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Collaborative Success Stories: Appropriate Treatment

Collaborative Success Stories: Appropriate Treatment

University of Missouri researchers have discovered that the drug propranolol could increase functioning for individuals on the autism spectrum.

For people with autism, an atypical approach to processing language, facial expressions and social cues can complicate social interactions. MU neuroscientists David Beversdorf and Shawn Christ have discovered that propranolol, commonly used to treat high blood pressure and anxiety, could improve social functioning, language abilities and working memory in people with autism.

Typically, propranolol affects a neurotransmitter to reduce the fight-or-flight response. Among those with autism, the researchers discovered, the drug acts atypically to improve language and social function. The scientists also investigated propranolol’s effect on working memory, which stores small bits of information for short periods so people can remember directions, complete puzzles and follow conversations. They found that propranolol had minimal effect on participants without autism, but increased working memory in individuals with the disorder.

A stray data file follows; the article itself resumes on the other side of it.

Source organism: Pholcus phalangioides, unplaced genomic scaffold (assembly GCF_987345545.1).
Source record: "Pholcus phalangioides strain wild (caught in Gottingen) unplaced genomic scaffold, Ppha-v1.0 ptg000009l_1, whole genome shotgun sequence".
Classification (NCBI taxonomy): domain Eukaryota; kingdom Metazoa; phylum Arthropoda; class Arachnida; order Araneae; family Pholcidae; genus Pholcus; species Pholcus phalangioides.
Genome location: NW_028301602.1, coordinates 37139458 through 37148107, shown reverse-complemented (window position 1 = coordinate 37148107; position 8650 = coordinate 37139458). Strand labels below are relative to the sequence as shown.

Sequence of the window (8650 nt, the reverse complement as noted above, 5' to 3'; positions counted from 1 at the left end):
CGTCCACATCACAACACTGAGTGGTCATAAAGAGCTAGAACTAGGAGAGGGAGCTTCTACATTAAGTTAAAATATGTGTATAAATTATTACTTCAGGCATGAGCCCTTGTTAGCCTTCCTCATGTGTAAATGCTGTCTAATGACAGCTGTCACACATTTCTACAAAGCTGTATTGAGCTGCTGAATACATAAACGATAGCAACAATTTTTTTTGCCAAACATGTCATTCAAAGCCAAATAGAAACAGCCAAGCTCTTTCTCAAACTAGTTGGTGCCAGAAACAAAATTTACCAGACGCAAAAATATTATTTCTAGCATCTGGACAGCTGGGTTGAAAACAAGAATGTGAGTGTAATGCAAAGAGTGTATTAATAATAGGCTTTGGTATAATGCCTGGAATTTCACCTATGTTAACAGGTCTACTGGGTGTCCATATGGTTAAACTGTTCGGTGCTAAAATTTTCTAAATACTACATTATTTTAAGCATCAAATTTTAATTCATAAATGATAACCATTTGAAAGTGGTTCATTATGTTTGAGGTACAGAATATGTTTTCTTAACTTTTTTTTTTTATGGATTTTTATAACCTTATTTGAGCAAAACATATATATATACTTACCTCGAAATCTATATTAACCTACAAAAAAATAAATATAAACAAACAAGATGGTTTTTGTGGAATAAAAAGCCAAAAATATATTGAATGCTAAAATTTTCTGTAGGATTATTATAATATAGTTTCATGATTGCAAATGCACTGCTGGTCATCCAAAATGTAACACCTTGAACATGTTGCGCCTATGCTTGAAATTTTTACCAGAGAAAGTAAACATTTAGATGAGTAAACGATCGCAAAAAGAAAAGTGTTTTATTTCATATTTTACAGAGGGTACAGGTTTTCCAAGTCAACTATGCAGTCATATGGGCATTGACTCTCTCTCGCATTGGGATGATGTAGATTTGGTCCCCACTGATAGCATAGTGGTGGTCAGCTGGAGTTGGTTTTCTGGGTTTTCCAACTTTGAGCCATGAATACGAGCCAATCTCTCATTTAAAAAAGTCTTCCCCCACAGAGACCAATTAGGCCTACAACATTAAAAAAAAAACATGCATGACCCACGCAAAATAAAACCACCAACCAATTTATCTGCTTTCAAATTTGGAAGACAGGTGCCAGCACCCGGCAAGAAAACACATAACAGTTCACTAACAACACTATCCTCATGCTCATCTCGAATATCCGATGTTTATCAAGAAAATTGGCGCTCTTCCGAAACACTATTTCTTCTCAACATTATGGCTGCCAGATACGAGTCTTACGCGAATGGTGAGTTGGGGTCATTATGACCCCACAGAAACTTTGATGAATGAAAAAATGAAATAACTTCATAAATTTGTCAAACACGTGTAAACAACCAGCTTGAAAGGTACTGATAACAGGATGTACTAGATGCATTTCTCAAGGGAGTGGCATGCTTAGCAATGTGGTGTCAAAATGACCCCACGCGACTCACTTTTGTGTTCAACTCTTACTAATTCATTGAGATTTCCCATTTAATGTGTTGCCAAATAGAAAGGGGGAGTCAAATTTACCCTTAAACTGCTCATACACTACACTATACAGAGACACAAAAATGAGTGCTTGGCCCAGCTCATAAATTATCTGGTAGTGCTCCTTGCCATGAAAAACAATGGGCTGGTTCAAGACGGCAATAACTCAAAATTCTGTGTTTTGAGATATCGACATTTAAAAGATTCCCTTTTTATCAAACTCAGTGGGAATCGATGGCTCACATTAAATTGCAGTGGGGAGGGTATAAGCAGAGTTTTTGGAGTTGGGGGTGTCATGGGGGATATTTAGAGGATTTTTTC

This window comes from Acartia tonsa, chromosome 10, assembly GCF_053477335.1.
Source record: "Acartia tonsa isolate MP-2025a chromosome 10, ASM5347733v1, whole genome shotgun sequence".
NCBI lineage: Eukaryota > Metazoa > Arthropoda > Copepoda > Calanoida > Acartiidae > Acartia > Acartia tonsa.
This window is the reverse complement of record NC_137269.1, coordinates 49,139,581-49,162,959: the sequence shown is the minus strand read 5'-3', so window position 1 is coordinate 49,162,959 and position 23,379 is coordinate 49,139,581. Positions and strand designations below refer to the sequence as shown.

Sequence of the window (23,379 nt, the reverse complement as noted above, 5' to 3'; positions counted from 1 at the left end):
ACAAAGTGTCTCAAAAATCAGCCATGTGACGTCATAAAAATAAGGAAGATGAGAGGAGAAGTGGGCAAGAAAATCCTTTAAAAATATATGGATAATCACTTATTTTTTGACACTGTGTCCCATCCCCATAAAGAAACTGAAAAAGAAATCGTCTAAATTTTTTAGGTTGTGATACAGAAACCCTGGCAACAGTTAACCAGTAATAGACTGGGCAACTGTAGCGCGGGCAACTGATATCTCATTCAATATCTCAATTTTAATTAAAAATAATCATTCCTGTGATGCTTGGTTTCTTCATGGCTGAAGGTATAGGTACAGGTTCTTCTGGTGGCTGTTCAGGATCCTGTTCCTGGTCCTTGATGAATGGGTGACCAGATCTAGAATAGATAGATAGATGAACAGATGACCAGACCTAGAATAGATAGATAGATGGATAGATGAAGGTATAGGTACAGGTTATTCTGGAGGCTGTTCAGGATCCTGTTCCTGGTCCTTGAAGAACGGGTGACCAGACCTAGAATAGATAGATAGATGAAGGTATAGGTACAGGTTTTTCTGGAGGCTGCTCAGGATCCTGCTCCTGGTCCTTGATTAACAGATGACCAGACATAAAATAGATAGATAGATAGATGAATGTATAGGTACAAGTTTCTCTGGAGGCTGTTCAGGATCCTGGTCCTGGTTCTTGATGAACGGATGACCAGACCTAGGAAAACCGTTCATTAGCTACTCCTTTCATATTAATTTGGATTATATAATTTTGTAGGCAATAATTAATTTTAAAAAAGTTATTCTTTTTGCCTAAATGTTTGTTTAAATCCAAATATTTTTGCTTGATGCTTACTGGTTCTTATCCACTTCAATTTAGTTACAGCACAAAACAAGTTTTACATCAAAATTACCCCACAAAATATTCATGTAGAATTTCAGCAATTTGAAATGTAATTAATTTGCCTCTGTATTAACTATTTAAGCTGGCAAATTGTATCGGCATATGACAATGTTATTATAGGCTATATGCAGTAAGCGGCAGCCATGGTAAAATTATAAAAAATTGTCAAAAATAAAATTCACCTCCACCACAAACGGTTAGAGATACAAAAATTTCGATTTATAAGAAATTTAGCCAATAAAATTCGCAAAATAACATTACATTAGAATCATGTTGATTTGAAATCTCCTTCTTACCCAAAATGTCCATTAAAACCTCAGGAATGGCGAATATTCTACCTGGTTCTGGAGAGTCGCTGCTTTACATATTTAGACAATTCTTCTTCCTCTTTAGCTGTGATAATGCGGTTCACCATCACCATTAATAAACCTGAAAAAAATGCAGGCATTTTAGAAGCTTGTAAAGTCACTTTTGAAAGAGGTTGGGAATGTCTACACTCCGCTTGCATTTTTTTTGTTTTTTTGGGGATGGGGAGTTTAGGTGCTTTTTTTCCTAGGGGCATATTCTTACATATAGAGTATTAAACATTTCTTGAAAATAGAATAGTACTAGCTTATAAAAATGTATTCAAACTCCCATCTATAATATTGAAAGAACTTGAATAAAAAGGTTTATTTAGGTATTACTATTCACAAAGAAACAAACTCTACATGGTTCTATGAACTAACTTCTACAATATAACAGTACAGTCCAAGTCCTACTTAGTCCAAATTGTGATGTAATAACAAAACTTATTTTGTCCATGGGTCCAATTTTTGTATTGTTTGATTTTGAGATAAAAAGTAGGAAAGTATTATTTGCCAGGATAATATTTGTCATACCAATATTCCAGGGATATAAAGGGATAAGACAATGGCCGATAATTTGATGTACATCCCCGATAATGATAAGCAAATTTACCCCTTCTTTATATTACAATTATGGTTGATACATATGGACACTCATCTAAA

Through subsequent studies, the team has demonstrated that propranolol also beneficially affects verbal problem solving and improves a social interaction task. Funded by the Department of Defense, they are continuing their work via a clinical trial.

Drs. David Beversdorf and Shawn Christ have appointments in psychological sciences at the College of Arts and Science. Dr. Beversdorf also has an appointment at the School of Medicine, and both conduct research at MU’s Thompson Center for Autism and Neurodevelopmental Disorders.

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Related Initiative(s):
One Health/One Medicine